Today, state Senators Teresa Fedor (D-Toledo) and Hearcel F. Craig (D-Columbus) highlighted Ohio’s Step Up to Quality Program, the impacts of improved kindergarten readiness and the need to increase pay for early childhood education workers during a press conference on the expanding access to and increasing the quality of early childhood education programs.
“I believe we can get to a point where we can fund and sustain child care for all of Ohio’s children,” said Senator Craig, who serves on the Step Up to Quality and Publicly Funded Child Care Committee. “I am encouraged by the investments our local communities are making in these crucial services so children are better prepared for school and their parents can get back to work. I hope the legislature will also continue to prioritize policies that will help create a functioning, accessible and high-quality child care infrastructure.”
During the press conference, Senator Fedor highlighted legislation she has introduced to address the child care needs in Ohio, including a resolution to urge Congress to pass the Build Back Better Act, and Senate Bill 318, which would require Ohio to establish a universal pre-k program in the event that Congress appropriates funds for its creation. According to the Center for Law and Social Policy, Ohio would receive an estimated $3.3 billion under the Build Back Better Act for investments in both child care and universal pre-k services and infrastructure.
Senator Fedor also announced that she will be reintroducing a joint resolution from the 132nd General Assembly that would amend the Ohio Constitution to require a universal preschool education program.
“Preschool provides stability and instruction to children at the most impressionable time in their lives. However, unaffordable or inaccessible childcare has long affected parents’ — particularly mothers’ — ability to balance their careers and families,” Senator Fedor said. “Until parents can return to work knowing that their children can be safely cared for, they will not be able to fully participate in the labor market. It is time for us to support working Ohioans and invest in our future generations.”
Senator Fedor and Senator Craig were joined by Will Petrik, budget researcher with Policy Matters Ohio, who discussed the policies needed to make childcare affordable for families. He also called for an increase in the state minimum wage and in the wages paid to child care workers – who are predominantly women and people of color – to help recruit retain child care workers.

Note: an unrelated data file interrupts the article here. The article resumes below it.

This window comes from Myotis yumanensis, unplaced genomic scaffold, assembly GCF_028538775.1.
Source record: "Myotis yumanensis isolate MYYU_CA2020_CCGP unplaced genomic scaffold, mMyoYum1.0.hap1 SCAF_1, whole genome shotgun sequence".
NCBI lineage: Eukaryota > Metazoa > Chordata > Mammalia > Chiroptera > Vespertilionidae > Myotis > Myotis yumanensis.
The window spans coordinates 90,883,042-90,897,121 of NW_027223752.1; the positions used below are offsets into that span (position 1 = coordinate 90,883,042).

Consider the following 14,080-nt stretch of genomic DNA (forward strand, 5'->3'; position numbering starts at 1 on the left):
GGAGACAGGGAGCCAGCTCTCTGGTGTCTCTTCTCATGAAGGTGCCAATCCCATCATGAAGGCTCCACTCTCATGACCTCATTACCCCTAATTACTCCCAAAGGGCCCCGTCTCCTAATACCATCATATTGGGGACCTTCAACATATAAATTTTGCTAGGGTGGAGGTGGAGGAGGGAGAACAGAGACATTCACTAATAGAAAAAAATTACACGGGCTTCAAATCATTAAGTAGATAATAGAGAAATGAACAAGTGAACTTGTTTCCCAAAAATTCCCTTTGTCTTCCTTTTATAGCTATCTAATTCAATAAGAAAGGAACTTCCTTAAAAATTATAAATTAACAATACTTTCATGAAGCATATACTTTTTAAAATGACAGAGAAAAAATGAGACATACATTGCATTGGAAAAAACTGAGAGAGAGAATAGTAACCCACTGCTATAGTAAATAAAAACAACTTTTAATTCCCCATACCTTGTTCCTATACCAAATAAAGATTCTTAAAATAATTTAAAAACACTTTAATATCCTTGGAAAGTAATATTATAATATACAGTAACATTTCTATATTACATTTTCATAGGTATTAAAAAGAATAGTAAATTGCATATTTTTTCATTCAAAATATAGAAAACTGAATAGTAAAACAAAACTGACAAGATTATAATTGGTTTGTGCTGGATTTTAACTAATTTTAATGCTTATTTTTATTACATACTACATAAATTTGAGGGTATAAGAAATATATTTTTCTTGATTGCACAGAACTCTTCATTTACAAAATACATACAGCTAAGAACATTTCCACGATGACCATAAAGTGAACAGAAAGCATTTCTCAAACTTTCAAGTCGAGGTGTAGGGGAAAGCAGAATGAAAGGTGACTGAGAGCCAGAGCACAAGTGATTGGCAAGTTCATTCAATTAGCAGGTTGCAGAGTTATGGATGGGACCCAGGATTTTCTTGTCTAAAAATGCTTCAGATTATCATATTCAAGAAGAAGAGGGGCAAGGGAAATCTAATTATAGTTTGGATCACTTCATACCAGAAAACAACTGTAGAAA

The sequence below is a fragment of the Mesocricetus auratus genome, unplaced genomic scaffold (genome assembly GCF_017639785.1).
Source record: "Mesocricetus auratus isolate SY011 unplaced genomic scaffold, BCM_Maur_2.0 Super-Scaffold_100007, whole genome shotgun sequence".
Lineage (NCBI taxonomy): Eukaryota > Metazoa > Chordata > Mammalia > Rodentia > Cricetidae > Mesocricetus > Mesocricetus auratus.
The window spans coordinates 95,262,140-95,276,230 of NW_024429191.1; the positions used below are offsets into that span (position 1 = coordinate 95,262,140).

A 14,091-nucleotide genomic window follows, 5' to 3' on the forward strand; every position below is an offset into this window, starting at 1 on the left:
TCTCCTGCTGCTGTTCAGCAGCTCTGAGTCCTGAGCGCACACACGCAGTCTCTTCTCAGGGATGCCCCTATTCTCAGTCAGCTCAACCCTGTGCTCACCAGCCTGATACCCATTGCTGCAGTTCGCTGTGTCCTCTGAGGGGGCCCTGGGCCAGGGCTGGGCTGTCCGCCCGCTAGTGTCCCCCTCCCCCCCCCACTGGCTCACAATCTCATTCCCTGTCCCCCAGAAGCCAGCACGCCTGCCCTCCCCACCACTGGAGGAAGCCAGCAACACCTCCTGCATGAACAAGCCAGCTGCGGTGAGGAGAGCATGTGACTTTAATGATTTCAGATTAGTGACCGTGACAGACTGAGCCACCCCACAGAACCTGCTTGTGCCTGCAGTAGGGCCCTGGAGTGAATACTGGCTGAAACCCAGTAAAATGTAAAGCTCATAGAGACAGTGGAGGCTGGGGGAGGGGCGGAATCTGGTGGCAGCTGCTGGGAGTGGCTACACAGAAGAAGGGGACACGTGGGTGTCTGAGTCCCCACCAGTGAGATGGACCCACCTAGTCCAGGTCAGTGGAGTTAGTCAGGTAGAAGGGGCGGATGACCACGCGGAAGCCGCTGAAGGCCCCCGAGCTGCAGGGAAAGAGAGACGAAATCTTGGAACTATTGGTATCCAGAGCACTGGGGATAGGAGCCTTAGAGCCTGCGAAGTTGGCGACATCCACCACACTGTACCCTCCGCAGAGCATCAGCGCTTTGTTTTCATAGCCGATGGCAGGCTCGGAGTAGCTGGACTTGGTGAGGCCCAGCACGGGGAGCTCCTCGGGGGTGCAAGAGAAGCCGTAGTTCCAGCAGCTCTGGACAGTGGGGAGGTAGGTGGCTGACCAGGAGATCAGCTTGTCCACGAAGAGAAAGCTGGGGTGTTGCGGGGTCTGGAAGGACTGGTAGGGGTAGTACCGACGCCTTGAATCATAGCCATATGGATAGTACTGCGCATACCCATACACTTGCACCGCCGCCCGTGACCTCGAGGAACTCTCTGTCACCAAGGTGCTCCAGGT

“Together, we must help parents get back to work, make child care affordable for all who need it, and make sure child care workers are paid a wage that allows them to live with security and dignity,” Petrik said.
Early Childhood Education Alliance Director Elizabeth Hibbs also discussed the impact that high-quality early childhood education can have on children’s development and long-term mental health. She also discussed the financial burden parents face while trying to afford child care and preschool for their children.
“We, as a nation have an unprecedented opportunity to create a pathway toward a more equitable, sustainable and comprehensive early care and education system,” Hibbs said. “Research shows that 90% of the brain develops by the age of five. Those first five years of life are important, as they will impact the rest of a child's life, good or bad. Investments in quality early childhood care and education yield a 13% return on investment. Children who have received a quality early childhood education are more likely to graduate from high school, avoid teen pregnancy, and go on to acquire a college education or become skilled in a trade. Early childhood care and education is the cornerstone of society. Early childhood services and family support programs should be part of every economic development initiative because a society that invests in early childhood education saves money while strengthening its greatest resource, its people.”
Toledo City Council member Nick Komives provided insight on the impacts of income and poverty on families’ access to high-quality early childhood education programs and highlighted the impact that investments in kindergarten readiness can have on local communities.
“There is a significant gap in school readiness between poor children and those from moderate or higher income families,” Komives said. “Expanding affordable access to high-quality preschool will level the playing field, giving all of Toledo and Ohio’s children a chance to succeed.”
Watch the full press conference here